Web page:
EXONEST: The Bayesian Exoplanetary Explorer
Department of Physics, University at Albany, Albany, NY 12222, USA
Department of Sciences, Wentworth Institute of Technology, Boston, MA 02115, USA
Center for Space and Habitability, University of Bern, Bern 3012, Switzerland
Blue Marble Space Institute of Science, Seattle, WA 98154, USA
Author to whom correspondence should be addressed.
Entropy 2017, 19(10), 559; https://doi.org/10.3390/e19100559
Received: 4 August 2017 / Revised: 28 September 2017 / Accepted: 11 October 2017 / Published: 20 October 2017
(This article belongs to the Special Issue MaxEnt 2017 - The 37th International Workshop on Bayesian Inference and Maximum Entropy Methods in Science and Engineering)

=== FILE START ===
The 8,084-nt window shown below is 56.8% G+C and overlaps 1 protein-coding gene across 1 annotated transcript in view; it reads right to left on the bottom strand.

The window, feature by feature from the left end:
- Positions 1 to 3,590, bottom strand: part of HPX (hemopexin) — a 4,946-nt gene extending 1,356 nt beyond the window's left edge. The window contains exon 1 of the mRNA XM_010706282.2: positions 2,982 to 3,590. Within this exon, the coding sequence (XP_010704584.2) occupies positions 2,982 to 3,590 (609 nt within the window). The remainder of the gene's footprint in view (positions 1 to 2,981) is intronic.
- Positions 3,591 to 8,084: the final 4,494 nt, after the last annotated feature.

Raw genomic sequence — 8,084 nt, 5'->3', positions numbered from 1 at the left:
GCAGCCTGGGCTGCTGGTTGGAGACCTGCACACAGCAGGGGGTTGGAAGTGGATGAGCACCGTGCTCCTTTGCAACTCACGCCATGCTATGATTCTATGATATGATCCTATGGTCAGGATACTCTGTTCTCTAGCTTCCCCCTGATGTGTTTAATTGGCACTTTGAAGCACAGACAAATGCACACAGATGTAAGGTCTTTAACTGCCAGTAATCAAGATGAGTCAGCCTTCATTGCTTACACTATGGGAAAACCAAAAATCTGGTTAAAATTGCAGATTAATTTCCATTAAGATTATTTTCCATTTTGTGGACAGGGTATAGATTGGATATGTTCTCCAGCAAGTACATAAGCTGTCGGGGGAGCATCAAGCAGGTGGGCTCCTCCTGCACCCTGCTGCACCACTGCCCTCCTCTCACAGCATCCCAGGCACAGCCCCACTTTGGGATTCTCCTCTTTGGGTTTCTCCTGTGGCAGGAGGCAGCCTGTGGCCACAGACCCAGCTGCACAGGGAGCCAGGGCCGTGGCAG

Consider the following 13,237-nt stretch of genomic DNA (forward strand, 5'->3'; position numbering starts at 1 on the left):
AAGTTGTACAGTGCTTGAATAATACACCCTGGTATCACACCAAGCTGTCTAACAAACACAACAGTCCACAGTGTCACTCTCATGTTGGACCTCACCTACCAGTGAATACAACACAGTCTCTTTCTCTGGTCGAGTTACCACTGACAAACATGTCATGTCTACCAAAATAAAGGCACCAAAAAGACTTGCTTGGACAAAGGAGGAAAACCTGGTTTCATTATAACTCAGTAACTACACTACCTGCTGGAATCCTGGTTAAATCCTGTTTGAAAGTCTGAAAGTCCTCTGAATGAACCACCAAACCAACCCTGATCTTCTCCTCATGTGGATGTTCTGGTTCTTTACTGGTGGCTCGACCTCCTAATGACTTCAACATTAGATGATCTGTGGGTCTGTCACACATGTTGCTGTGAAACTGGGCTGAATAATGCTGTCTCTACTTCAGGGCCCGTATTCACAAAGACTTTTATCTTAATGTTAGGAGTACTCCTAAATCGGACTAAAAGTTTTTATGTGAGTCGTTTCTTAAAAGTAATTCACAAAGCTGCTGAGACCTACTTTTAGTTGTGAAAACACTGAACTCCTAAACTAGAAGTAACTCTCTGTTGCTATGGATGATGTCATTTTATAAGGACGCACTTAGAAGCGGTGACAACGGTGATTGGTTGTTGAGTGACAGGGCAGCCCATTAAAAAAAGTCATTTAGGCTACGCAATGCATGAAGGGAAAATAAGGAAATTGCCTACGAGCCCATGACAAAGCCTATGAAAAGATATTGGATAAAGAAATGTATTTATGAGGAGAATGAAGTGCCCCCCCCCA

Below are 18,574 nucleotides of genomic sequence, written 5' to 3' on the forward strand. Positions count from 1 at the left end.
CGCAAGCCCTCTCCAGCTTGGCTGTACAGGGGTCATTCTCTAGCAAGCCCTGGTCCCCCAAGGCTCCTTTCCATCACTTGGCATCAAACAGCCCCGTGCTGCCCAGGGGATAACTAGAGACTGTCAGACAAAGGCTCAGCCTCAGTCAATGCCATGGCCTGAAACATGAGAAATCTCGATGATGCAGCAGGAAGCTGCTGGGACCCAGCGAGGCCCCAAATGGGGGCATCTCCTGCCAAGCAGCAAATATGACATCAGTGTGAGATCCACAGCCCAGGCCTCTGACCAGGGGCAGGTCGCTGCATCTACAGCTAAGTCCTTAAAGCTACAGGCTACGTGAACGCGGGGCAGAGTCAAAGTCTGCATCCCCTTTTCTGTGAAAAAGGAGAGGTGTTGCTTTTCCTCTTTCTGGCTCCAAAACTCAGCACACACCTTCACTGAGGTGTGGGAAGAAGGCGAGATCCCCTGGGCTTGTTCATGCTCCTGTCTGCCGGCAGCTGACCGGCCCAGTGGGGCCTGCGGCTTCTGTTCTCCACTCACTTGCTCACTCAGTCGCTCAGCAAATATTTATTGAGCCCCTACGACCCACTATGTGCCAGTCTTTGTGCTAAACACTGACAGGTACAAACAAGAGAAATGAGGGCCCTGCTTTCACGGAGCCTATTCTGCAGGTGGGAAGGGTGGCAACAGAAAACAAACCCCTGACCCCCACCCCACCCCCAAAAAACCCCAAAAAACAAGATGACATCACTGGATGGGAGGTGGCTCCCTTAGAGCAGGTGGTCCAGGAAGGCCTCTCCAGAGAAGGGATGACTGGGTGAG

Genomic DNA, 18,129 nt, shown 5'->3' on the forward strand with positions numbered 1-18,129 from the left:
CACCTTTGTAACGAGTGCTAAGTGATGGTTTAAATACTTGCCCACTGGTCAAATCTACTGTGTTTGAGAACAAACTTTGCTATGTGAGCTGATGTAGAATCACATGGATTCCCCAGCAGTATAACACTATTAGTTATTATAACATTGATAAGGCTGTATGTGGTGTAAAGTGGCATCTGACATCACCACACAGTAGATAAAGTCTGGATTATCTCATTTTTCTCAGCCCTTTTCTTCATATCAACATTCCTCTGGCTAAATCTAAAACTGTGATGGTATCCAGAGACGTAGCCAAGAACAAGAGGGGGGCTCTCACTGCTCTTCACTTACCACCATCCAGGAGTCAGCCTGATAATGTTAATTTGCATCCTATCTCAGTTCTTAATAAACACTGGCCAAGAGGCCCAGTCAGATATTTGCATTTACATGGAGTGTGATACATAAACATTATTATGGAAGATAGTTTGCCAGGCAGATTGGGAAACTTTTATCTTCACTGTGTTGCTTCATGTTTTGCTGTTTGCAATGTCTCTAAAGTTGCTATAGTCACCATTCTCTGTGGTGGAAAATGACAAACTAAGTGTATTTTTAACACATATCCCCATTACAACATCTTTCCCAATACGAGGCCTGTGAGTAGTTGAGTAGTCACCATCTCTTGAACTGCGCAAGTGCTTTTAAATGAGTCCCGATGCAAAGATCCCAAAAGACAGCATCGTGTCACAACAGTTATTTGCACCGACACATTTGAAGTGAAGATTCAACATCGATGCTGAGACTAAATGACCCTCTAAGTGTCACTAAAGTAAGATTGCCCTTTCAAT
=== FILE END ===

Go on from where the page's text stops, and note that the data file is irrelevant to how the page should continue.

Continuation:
The fields of astronomy and astrophysics are currently engaged in an unprecedented era of discovery as recent missions have revealed thousands of exoplanets orbiting other stars. While the Kepler Space Telescope mission has enabled most of these exoplanets to be detected by identifying transiting events, exoplanets often exhibit additional photometric effects that can be used to improve the characterization of exoplanets. The EXONEST Exoplanetary Explorer is a Bayesian exoplanet inference engine based on nested sampling and originally designed to analyze archived Kepler Space Telescope and CoRoT (Convection Rotation et Transits planétaires) exoplanet mission data. We discuss the EXONEST software package and describe how it accommodates plug-and-play models of exoplanet-associated photometric effects for the purpose of exoplanet detection, characterization and scientific hypothesis testing. The current suite of models allows for both circular and eccentric orbits in conjunction with photometric effects, such as the primary transit and secondary eclipse, reflected light, thermal emissions, ellipsoidal variations, Doppler beaming and superrotation. We discuss our new efforts to expand the capabilities of the software to include more subtle photometric effects involving reflected and refracted light. We discuss the EXONEST inference engine design and introduce our plans to port the current MATLAB-based EXONEST software package over to the next generation Exoplanetary Explorer, which will be a Python-based open source project with the capability to employ third-party plug-and-play models of exoplanet-related photometric effects.